Dan is the first actor to play Rumi onstage. He has been blessed by the kind permission of Coleman Barks, Jonathan Star and Kabir Helminski to use their translations, and by the brilliant intuition, musicianship and devotion of the master musicians and dervishes who have joined An Evening with Rumi in the ten years since it first appeared (See Production History in left column.) Dan lives in the Sacred Valley near Cusco, Peru.

 

Eduardo Alejandro Santana was born in Venezuela, into a family of musical prodigies. He began to play guitar at 12, then flutes, percussion and other instruments as he absorbed influences of dark rock, hardcore and metal as well as folk music. He played with several experimental groups, notably the Kaujaro Jazz Ensemble, Banda La Redonda (salsa- hiphop-funk), La Gente (folk-rock-reggae) and VnzlaNDub. "The range of instrumentation and genre approach," he says, "is as wide as the ocean of blessings we receive when we meet kind souls who share their passion for beauty as deeply as we do. It is prayer. Nowadays I am surrounded by many talented musicians and carriers of the flame of family, creative voices raising harmony."

 

Zeger Gabriel Vandenbussche studied philosophy at the University of Gent (Belgium) and Sevilla (Spain) and saxophone at the Royal Conservatory of Gent, Belgium. Further studies involved workshops at the School for Improvised Music in New York and study of Indian classical music in northern India. He worked extensively with the Brussels-based theatre company Ensemble Leporello as a doublebass player and composer. As an active member of the European jazz and improvisational music scene, based in Berlin, he toured in Germany, France, Holland, Belgium, Italy, Spain and Portugal, playing reed instruments and doublebass. Zeger claims to be musically influenced by the sound of spinning neutrons, multiplying cells and sunbeams penetrating the atmosphere, but considering the frequency range of the humanoid ear, that’s not very likely.

 

Graphic designer, illustrator, singer and dancer, Julied Pratima Piña has been learning more about music in the last 3 years in the Sacred Valley in Peru. Born in Venezuela, she learned to dance at a very young age and kept practicing for 8 years, and has always  been passionate about music, singing and dance as ways of expression of her soul. She now also uses the drum, flute and harmonium, as well as her voice and dance, as part of her therapies of healing sounds.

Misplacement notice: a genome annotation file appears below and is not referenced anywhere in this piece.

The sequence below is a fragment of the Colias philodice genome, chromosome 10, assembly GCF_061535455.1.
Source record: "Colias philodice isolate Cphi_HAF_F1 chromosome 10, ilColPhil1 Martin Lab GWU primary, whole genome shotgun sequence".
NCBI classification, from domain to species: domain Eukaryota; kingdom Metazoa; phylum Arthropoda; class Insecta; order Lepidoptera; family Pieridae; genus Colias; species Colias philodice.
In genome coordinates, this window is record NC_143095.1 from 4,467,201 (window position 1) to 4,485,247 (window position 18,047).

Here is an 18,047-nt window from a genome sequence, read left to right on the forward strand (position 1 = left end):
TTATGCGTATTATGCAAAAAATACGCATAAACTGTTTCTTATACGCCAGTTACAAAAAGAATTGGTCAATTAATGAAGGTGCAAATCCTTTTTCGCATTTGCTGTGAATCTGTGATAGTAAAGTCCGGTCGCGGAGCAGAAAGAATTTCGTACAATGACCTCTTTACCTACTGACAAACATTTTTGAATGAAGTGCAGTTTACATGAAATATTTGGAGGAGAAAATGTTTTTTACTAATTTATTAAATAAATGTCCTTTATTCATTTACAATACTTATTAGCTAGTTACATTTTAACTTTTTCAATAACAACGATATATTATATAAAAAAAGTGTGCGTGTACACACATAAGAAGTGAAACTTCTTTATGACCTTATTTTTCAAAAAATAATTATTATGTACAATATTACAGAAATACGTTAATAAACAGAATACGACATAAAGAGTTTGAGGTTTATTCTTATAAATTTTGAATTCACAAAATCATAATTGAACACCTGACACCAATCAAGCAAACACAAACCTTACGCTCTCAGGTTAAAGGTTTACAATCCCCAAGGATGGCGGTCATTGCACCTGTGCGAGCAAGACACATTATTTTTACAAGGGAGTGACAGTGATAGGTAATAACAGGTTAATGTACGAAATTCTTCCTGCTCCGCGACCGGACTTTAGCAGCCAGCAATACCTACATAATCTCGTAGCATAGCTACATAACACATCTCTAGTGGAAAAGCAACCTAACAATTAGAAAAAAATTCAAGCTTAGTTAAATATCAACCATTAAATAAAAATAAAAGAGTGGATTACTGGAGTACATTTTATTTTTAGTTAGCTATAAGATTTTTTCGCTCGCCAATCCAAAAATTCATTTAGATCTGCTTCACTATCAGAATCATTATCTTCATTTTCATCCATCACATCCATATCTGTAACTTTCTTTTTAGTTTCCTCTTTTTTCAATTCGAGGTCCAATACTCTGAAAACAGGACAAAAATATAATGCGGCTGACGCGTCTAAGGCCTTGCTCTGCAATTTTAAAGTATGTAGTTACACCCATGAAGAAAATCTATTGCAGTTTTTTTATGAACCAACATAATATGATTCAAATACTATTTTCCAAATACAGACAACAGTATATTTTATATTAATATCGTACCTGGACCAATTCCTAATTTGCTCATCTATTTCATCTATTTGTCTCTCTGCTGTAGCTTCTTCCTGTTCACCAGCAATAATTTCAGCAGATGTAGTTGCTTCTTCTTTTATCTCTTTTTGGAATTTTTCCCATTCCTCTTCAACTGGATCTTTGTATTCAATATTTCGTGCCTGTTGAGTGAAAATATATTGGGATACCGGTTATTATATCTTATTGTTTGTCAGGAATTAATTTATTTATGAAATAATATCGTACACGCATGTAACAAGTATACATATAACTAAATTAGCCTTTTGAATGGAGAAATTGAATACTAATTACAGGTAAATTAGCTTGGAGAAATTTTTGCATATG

Jean Piel was born in France in 1959. A major life change at 24 began a period of travel that soon led him to Gabon, Africa, where he was initiated into the Iboga tradition. He learned to play the N'gombi (the African harp used in Iboga ritual) and also the Kora harp. He and his partner later moved to Mexico, where they started Dharmas, a band that played regularly at hotels, restaurants and festivals and other events in Mexico and Canada. Jean moved to Peru three years ago, now lives in Pisac, and plays music in medicine ceremonies and performances where he works with many different musicians on a variety of new music projects.

 

Aziza Maria is a performer, teacher, and choreographer. She has dedicated years of study to the art of Oriental Dance. Trained in Egypt under the finest teachers in Egyptian Cabaret, she has been performing professionally for more than 10 years, showcasing her art in the U.S.A, South America, Turkey, Arabia and Egypt. Her unique style is artistic and full of expression conveying the essence of Egyptian Belly dance. Currently living in Peru, Aziza is teaching classes to students at all levels.

 

 

The Turning of the Dervishes

 

Everyone has heard of the "whirling dervishes," but few dervishes try -- or want -- to explain what they do. People committed to the dervish path become semazens who practice in song, movement and meditation to refine their "turning," and prepare for sema ceremonies sema in which nine or more semazens, forming a geometric design, all turn together in a communal ritual of music and turning. Semazens always turn to the left. Why? Because the heart is to the left of the center line of the body, so by turning to the left the dervish turns on the axis of the heart.

 

Balance is easier to keep, and the dervish can enter deep meditation and bliss states. In the turning, the dervish seeks the ecstasy of direct union with God, so that, in Rumi's words, "all qualities of doingness disappear."

 

 

Pieces of Mevlana

 

Come in! The Beloved is here. We are all drunk.

No one notices who enters or leaves.

Don't sit outside in the dark, alone, wondering.

 

"The House of Love," translation by Kabir Helminski

 

What I do is born out of love,

Not malice or spite.

I am here to make your heart

a shrine of love,

not a pen for holding sheep.

 

I Cried Out at Midnight, version by Jonathan Star

 

I am a sky where spirits live.

Stare into this deepening blue,

while the breeze says a secret.

Like this.

 

Like This, version by Coleman Barks

 

Nightingales are kept in cages because their songs give pleasure.

Who ever heard of keeping a crow?

Passion can restore healing power, and prune the weary boughs

back to new life. The energy of passion is everything!

 

In Baghdad Dreaming of Cairo, version by Coleman Barks

 

In the hand of love I'm like a cat in a bag,

Lifted up and whirled around overhead.

That's how much control I have over circumstances.

 

"Full Moon, Bilal," version by Coleman Barks

 

We have fallen into the place where everything is music.

 

Where everything is Music, version by Coleman Barks

 

Friend, I've shrunk to a hair

trying to tell your story.

Would you tell mine?

I've made up so many love stories,

Now I feel fictional.

 

The Fragile Vial, version by Coleman Barks

 

Videos

 

Videos of recent performances in Pisac, Peru are now on Vimeo.

 

Contact

 

For more information, please email dan@danfurst.com or Dan Furst on Facebook.